By Ulrika Åkerlund
The doctoral thesis ‘The Best of Both Worlds – Aspirations, Drivers and Practices of Swedish Lifestyle Movers in Malta’ have recently been published and is available in full text.
It has often been claimed that contemporary societies are shaped by globalization; the rapid interconnections of societies, economies, markets, flows and information potentially linking all places in the world to each other. In search for experiences, variation, escape or comfort, individuals are travelling, circulating, and migrating between places, challenging the notions of ‘home’ and ‘away’, ‘everyday’ and ‘extraordinary’. This thesis addresses the ways lifestyle-led mobilities are produced and performed, by studying the mobility trajectories and experiences of Swedes dividing their time seasonally between Sweden and Malta. It explores how movers are faced with a structural framework that both facilitates and directs their choices concerning mobility, and how they interpret and respond to these structures. It also explores the imaginaries, meanings, and feelings for place, identity, and lifestyle that the movers negotiate through their mobility practices and through the links they create and sustain in places. Thus, this thesis is situated in an evolving field of research on lifestyle mobilities. Lifestyle mobilities are here defined as those mobility practices undertaken by individuals based on their freedom of choice, of a temporal or more permanent duration, with or without any significant ‘home base(s)’, that are primarily driven by aspirations to increase ‘quality of life’, and that are primarily related to the individuals’ lifestyle values.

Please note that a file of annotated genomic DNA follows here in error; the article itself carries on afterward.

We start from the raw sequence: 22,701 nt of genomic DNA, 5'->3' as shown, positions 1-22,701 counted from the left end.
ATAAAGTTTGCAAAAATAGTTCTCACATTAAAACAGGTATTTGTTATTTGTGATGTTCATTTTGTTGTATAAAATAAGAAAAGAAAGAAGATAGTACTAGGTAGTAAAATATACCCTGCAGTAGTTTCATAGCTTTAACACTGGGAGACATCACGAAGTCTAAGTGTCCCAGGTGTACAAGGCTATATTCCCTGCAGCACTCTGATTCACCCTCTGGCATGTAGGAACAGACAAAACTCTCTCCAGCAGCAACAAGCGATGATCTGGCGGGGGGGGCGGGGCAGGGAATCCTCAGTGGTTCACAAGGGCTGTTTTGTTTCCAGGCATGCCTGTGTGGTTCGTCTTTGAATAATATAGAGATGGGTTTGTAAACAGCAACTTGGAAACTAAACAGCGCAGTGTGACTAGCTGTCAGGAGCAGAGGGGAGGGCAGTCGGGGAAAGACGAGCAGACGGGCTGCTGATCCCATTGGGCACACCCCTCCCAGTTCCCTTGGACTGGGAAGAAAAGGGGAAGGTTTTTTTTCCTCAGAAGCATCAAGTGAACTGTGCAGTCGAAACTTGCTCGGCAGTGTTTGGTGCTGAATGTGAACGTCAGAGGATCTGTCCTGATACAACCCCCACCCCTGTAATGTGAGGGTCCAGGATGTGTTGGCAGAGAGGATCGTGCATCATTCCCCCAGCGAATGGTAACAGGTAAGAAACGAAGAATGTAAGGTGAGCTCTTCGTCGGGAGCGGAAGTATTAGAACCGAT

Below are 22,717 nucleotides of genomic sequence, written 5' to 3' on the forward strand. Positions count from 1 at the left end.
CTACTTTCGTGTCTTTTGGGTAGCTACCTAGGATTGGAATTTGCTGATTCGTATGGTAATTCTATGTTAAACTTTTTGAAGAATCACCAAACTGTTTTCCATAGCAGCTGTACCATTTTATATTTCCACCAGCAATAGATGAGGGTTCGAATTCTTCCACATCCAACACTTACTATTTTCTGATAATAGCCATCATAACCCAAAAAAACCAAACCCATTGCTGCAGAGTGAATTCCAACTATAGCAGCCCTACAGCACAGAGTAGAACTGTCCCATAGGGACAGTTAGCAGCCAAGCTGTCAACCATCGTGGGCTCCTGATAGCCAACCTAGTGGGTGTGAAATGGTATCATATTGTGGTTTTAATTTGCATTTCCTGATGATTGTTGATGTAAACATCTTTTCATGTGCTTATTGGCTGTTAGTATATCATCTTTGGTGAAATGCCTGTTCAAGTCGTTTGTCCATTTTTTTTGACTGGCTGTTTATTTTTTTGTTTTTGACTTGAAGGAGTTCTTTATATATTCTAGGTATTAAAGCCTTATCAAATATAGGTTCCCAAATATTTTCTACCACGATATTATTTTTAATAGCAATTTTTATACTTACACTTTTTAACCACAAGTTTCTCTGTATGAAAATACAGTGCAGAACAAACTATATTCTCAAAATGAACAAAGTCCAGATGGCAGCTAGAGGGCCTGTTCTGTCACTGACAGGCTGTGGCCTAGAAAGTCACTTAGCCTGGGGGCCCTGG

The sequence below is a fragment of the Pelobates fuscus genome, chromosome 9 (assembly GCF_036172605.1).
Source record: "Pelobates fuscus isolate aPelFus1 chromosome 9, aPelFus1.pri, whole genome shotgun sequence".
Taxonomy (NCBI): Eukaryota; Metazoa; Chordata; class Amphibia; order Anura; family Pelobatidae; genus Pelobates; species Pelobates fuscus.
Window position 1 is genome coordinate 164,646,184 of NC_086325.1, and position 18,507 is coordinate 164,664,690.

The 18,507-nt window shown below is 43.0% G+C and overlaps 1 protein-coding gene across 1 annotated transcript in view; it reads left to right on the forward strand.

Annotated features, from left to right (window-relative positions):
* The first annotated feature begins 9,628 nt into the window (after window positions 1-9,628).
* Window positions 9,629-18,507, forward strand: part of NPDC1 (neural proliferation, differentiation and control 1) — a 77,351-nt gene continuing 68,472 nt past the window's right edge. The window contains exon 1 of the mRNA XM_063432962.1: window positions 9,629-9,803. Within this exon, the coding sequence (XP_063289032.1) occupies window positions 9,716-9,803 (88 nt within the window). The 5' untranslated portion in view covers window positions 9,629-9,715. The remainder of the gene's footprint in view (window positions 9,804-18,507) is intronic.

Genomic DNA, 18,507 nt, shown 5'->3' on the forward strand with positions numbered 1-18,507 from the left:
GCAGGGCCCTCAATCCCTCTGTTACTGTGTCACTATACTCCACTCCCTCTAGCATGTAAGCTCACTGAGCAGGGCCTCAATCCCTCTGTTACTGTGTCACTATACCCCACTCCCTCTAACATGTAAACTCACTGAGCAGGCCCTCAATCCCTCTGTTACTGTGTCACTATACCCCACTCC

The thesis is based on four individual papers exploring different aspects lifestyle mobility. The aim is to understand how production and performance aspects of lifestyle mobilities are related, and how notions of identity and belonging are negotiated in relation to lifestyle mobility practices. The production aspect relates to those structures and frameworks that create, facilitate, or sometimes delimit opportunities for lifestyle mobility while the performance aspect focuses on individual agency and meaning of lifestyle mobility practices. The studies are based on in-depth interviews with Swedish movers in Malta, and focus on how structural frameworks and mediations influence the ways that movers manoeuvre, manipulate or adapt to structures and influences in order to arrange their life context to achieve ‘quality of life’. A second aim focuses on the ways that movers reflect upon their identities and belongings as they travel routinely between two (or more) significant places, and how this may influence mobility practices. It is concluded that structures and mediations are both facilitating and delimiting movers’ space of choice regarding mobility decisions. Through their agency, movers negotiate their space of choice by allocating resources and experience, accessing supportive networks and tailoring their access to entitlements. The production and performance aspects of lifestyle mobility practices are interlinked in complex ways.